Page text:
Lameness is a severe welfare problem in cattle and has a detrimental effect on longevity (Cramer et al., 2009a), productivity (Green et al., 2002), and reproductive performance (Barkema et al., 1994; Garbarino et al., 2004). Consequently, it is among disorders causing the largest economic losses in the dairy industry (Ettema and Ostergaard, 2006). Approximately 90% of the causes of lameness involve foot lesions (Murray et al., 1996; Shearer and Van Amstel, 2013), although foot lesions do not necessarily result in lameness (Manske et al., 2002b). Regardless of whether foot lesions cause lameness, they have a high impact on animal welfare (Bruijnis et al., 2012) and farm economics. Foot disorders that result in lameness are estimated to cost $95 on average, whereas foot disorders that do not cause lameness cost $18 per case on average (Bruijnis et al., 2010). In addition, lameness prevalence is often underestimated by dairy producers (Espejo et al., 2006). Therefore, inspection of foot lesions as a routine management practice facilitates earlier identification and treatment of lesions, plausibly enhancing herd productivity and welfare (Cramer et al., 2008; Chapinal et al., 2009).
Prevalence of foot lesions varies considerably among farms, regions, and housing systems. For example, when cows are housed in tiestall barns, prevalence of foot lesions is lower than when cows are housed in freestalls (21% lower in Ontario and 37% lower in Norway, respectively; Fjeldaas et al., 2006; Cramer et al., 2008). In addition, cow-level prevalence of digital dermatitis ranged from 8% in Chile to 23% in Ontario (Cramer et al., 2008; Tadich et al., 2010). Herd-level prevalence of digital dermatitis ranged from 92 to 100% when cows were housed on concrete flooring, whereas when cows were housed in deep-bedded straw yards, 65% of herds were free of digital dermatitis (Somers et al., 2003; Cramer et al., 2008).
Each type of lesion has its own pathophysiology and specific risk factors. Foot lesions are commonly categorized according to their etiology into infectious and noninfectious lesions (International Lameness Committee, 2008; Potterton et al., 2012). Infectious lesions include digital dermatitis, interdigital dermatitis, heel horn erosion, and foot rot, whereas the most common noninfectious lesions are sole ulcer, toe ulcer, sole hemorrhage, and white line disease. Infectious lesions usually affect foot skin and are influenced by herd-level factors such as wet and unhygienic floor conditions (Bell et al., 2009), scraping frequency (Cramer et al., 2009b), introduction of dry cows into the milking herd, pasture access, and footbathing frequency (Somers et al., 2005a,b). Noninfectious lesions affect the claw horn, and their occurrence is associated with metabolic and hormonal events around calving that weaken the foot suspensory apparatus (Tarlton et al., 2002), low BCS (Green et al., 2014), toe overgrowth, exposure to hard flooring (Manske et al., 2002a; Somers et al., 2003), and thickness of the digital cushion (Bicalho et al., 2009).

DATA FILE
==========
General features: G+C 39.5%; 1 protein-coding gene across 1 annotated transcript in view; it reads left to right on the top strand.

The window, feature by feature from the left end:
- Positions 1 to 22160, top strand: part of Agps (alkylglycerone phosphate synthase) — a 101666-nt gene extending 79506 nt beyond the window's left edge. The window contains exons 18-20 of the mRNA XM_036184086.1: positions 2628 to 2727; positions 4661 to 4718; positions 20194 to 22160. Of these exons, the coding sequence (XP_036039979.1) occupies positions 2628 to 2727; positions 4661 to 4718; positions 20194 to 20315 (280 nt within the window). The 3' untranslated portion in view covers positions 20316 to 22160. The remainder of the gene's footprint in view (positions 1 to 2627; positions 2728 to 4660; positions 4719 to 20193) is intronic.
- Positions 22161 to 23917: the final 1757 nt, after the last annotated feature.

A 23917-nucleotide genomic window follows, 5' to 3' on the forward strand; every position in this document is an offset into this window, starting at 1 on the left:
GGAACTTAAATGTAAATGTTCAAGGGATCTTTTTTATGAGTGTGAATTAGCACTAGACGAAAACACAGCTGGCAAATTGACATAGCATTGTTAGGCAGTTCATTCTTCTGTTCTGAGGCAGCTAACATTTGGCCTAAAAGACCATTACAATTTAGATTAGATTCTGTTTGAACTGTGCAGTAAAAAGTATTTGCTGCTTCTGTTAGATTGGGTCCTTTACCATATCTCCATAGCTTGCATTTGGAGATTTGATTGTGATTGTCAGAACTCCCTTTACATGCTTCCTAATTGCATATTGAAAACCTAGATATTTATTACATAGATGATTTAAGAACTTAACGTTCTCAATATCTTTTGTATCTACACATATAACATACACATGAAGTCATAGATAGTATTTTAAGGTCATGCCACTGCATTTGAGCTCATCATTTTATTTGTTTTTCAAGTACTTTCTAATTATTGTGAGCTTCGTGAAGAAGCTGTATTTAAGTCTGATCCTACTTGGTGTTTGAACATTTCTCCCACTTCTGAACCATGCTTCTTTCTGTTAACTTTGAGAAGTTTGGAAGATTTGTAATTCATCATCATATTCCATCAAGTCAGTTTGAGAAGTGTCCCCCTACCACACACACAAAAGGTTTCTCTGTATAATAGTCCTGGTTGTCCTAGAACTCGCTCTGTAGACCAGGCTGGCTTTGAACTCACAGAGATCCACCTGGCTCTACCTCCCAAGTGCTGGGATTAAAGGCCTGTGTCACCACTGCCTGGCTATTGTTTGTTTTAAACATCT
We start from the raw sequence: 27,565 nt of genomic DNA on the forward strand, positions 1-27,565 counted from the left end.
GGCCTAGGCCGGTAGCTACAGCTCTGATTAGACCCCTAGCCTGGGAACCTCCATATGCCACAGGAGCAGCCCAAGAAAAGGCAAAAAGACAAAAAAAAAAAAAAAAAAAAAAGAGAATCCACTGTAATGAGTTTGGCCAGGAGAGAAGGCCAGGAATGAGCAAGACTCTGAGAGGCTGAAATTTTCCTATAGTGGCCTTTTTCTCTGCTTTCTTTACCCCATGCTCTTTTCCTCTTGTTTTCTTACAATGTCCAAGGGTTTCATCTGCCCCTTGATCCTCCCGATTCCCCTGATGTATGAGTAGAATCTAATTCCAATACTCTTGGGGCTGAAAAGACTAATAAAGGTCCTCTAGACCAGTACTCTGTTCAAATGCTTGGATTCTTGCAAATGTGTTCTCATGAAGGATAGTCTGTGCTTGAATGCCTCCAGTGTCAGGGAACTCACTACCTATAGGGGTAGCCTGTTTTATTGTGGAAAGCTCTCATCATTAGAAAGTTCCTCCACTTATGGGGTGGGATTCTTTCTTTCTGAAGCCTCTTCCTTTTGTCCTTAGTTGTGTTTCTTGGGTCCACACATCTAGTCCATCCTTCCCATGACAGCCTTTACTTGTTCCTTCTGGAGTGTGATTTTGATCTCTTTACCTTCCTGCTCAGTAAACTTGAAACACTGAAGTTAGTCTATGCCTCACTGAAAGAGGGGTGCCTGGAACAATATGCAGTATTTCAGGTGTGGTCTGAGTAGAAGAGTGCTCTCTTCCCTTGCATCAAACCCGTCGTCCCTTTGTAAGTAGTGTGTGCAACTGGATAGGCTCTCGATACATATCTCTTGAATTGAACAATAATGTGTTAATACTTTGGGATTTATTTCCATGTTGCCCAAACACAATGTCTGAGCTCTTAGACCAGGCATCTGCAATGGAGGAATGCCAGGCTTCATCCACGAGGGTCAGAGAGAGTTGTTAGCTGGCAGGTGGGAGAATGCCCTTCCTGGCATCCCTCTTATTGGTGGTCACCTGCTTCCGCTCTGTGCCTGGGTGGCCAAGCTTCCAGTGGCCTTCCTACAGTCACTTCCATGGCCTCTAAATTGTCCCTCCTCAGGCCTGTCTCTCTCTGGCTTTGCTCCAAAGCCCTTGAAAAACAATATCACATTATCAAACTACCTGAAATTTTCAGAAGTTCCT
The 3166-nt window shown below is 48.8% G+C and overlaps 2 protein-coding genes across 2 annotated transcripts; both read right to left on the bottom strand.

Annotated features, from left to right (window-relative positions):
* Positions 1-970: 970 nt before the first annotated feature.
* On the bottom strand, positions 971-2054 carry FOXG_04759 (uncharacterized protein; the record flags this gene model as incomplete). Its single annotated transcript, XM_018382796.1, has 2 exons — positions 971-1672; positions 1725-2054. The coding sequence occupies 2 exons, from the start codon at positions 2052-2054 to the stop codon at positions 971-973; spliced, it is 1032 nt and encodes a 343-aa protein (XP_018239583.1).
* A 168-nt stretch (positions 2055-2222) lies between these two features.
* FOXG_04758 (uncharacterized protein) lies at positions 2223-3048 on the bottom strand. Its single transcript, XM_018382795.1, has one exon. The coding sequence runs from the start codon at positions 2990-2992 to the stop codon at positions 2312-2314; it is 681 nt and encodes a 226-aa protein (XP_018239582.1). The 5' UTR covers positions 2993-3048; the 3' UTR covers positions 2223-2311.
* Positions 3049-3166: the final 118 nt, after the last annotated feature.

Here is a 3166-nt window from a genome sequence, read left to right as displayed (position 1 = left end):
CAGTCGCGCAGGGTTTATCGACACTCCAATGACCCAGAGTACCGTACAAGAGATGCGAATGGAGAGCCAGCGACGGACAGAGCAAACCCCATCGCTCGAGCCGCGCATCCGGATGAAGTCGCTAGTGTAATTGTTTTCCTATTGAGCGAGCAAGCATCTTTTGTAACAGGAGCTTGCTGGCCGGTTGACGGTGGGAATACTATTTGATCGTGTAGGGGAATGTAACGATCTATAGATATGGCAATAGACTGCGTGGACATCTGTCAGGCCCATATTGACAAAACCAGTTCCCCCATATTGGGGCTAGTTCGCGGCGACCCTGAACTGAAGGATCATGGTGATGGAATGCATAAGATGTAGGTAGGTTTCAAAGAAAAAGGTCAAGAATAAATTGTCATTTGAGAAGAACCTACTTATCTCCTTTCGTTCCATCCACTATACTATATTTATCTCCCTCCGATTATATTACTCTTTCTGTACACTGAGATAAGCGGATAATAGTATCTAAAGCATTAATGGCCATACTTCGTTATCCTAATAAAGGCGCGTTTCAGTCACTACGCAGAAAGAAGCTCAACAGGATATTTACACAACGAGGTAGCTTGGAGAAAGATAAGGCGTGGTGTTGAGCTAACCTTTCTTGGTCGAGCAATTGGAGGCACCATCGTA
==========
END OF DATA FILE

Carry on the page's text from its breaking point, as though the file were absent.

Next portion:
Despite increased awareness of lameness as a problem in North America, we are only aware of 1 epidemiological study to identify prevalence and distribution of foot lesions and associated risk factors (Cramer et al., 2008, 2009b). Understanding the type, frequency, and distribution of foot lesions will provide insight into their epidemiological background and potentially lead to the identification of trends in the presence of foot lesions and whether they change over time. Therefore, objectives of this study were to determine (1) the prevalence and distribution of foot lesions using observations recorded electronically by hoof trimmers, and (2) the association between herd- and cow-level factors and the prevalence of the most frequently identified foot lesions.
MATERIALS AND METHODS
Seven of 17 hoof trimmers in Alberta, Canada, agreed to participate in the Alberta Dairy Hoof Health Project, a project developed by Alberta Milk (Edmonton, AB, Canada). The Alberta Dairy Hoof Health Project was designed to collect foot lesion data using a computerized lesion recording system that facilitated routine and consistent data collection. In short, the 7 participating hoof trimmers attended an on-farm workshop demonstration of Hoof Supervisor lesion recording software (KS Dairy Consulting, Dresser, WI). The software was installed on damage-resistant touch screen personal computers with a Microsoft Windows XP operating system. The recording method of Hoof Supervisor enabled differentiation between front and back and left and right feet and between lateral and medial claws. This system also captured the location of lesions in 12 claw and foot zones, using the Claw Lesion Identification in the Dairy Cattle Brochure developed by Zinpro Corporation (D40-08-08-30-07, Zinpro Corporation, Eden Prairie, MN) in cooperation with the International Lameness Committee (2008).
To assist in accurate and consistent identification, Hoof Supervisor permits identification of the cow, foot, and claw (in that order). Once the affected claw is selected, the type of foot lesion can be selected from a list of possible lesions specific to each claw zone. Hoof trimmers received a financial incentive of Can$1 per cow for submitted trim data.
Two veterinarians with experience in lameness trained the hoof trimmers to identify foot lesions in a uniform manner during a 1-d hoof health clinic. Digital, colored photographs were used to identify each foot lesion according to the international classification system adopted during the 15th International Conference on Lameness held in Finland (International Lameness Committee, 2008). A guide containing photographs of different levels of foot lesion severity was developed to assist hoof trimmers in consistently scoring lesions. One year after field data collection was in progress, another 1-d hoof health clinic was carried out to review and reinforce identification of foot lesions.